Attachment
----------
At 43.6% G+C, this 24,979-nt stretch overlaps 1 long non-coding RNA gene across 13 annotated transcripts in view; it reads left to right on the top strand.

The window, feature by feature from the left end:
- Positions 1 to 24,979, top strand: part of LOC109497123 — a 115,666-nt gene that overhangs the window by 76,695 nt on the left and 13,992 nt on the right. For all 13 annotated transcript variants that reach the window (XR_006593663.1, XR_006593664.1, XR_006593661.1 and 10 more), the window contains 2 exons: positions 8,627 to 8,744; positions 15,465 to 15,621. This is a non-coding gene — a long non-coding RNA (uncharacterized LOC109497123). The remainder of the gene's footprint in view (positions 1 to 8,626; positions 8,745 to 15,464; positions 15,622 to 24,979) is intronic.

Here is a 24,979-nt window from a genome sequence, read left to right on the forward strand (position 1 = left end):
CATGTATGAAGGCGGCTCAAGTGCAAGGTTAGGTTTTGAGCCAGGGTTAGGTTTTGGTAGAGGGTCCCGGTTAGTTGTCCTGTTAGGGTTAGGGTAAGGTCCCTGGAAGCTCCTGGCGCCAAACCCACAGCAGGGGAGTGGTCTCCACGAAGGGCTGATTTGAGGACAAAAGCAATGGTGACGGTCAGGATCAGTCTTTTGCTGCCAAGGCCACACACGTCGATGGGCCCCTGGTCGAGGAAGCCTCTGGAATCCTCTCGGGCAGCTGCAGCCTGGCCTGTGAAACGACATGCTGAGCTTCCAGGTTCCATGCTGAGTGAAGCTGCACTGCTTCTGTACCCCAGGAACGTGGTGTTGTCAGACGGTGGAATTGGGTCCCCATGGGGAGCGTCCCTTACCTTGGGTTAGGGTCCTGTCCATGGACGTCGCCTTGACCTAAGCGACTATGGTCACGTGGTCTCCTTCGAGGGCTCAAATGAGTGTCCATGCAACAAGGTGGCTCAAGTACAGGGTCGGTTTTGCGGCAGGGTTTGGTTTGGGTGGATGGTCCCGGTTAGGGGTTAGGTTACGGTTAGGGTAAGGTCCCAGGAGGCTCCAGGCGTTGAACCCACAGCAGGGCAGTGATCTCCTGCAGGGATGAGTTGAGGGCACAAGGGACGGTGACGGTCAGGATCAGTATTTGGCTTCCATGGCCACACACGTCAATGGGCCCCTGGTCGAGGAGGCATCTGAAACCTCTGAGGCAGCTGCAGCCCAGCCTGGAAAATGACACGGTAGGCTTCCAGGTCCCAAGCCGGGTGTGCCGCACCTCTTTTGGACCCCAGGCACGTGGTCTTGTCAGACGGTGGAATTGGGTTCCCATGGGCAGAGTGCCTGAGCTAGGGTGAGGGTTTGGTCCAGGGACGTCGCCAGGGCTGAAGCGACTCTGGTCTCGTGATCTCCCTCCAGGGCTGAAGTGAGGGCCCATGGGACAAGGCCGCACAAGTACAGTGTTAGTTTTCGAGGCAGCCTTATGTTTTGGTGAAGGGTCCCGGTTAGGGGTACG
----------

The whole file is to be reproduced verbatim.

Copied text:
At 43.6% G+C, this 24,979-nt stretch overlaps 1 long non-coding RNA gene across 13 annotated transcripts in view; it reads left to right on the top strand.

The window, feature by feature from the left end:
- Positions 1 to 24,979, top strand: part of LOC109497123 — a 115,666-nt gene that overhangs the window by 76,695 nt on the left and 13,992 nt on the right. For all 13 annotated transcript variants that reach the window (XR_006593663.1, XR_006593664.1, XR_006593661.1 and 10 more), the window contains 2 exons: positions 8,627 to 8,744; positions 15,465 to 15,621. This is a non-coding gene — a long non-coding RNA (uncharacterized LOC109497123). The remainder of the gene's footprint in view (positions 1 to 8,626; positions 8,745 to 15,464; positions 15,622 to 24,979) is intronic.

Here is a 24,979-nt window from a genome sequence, read left to right on the forward strand (position 1 = left end):
CATGTATGAAGGCGGCTCAAGTGCAAGGTTAGGTTTTGAGCCAGGGTTAGGTTTTGGTAGAGGGTCCCGGTTAGTTGTCCTGTTAGGGTTAGGGTAAGGTCCCTGGAAGCTCCTGGCGCCAAACCCACAGCAGGGGAGTGGTCTCCACGAAGGGCTGATTTGAGGACAAAAGCAATGGTGACGGTCAGGATCAGTCTTTTGCTGCCAAGGCCACACACGTCGATGGGCCCCTGGTCGAGGAAGCCTCTGGAATCCTCTCGGGCAGCTGCAGCCTGGCCTGTGAAACGACATGCTGAGCTTCCAGGTTCCATGCTGAGTGAAGCTGCACTGCTTCTGTACCCCAGGAACGTGGTGTTGTCAGACGGTGGAATTGGGTCCCCATGGGGAGCGTCCCTTACCTTGGGTTAGGGTCCTGTCCATGGACGTCGCCTTGACCTAAGCGACTATGGTCACGTGGTCTCCTTCGAGGGCTCAAATGAGTGTCCATGCAACAAGGTGGCTCAAGTACAGGGTCGGTTTTGCGGCAGGGTTTGGTTTGGGTGGATGGTCCCGGTTAGGGGTTAGGTTACGGTTAGGGTAAGGTCCCAGGAGGCTCCAGGCGTTGAACCCACAGCAGGGCAGTGATCTCCTGCAGGGATGAGTTGAGGGCACAAGGGACGGTGACGGTCAGGATCAGTATTTGGCTTCCATGGCCACACACGTCAATGGGCCCCTGGTCGAGGAGGCATCTGAAACCTCTGAGGCAGCTGCAGCCCAGCCTGGAAAATGACACGGTAGGCTTCCAGGTCCCAAGCCGGGTGTGCCGCACCTCTTTTGGACCCCAGGCACGTGGTCTTGTCAGACGGTGGAATTGGGTTCCCATGGGCAGAGTGCCTGAGCTAGGGTGAGGGTTTGGTCCAGGGACGTCGCCAGGGCTGAAGCGACTCTGGTCTCGTGATCTCCCTCCAGGGCTGAAGTGAGGGCCCATGGGACAAGGCCGCACAAGTACAGTGTTAGTTTTCGAGGCAGCCTTATGTTTTGGTGAAGGGTCCCGGTTAGGGGTACG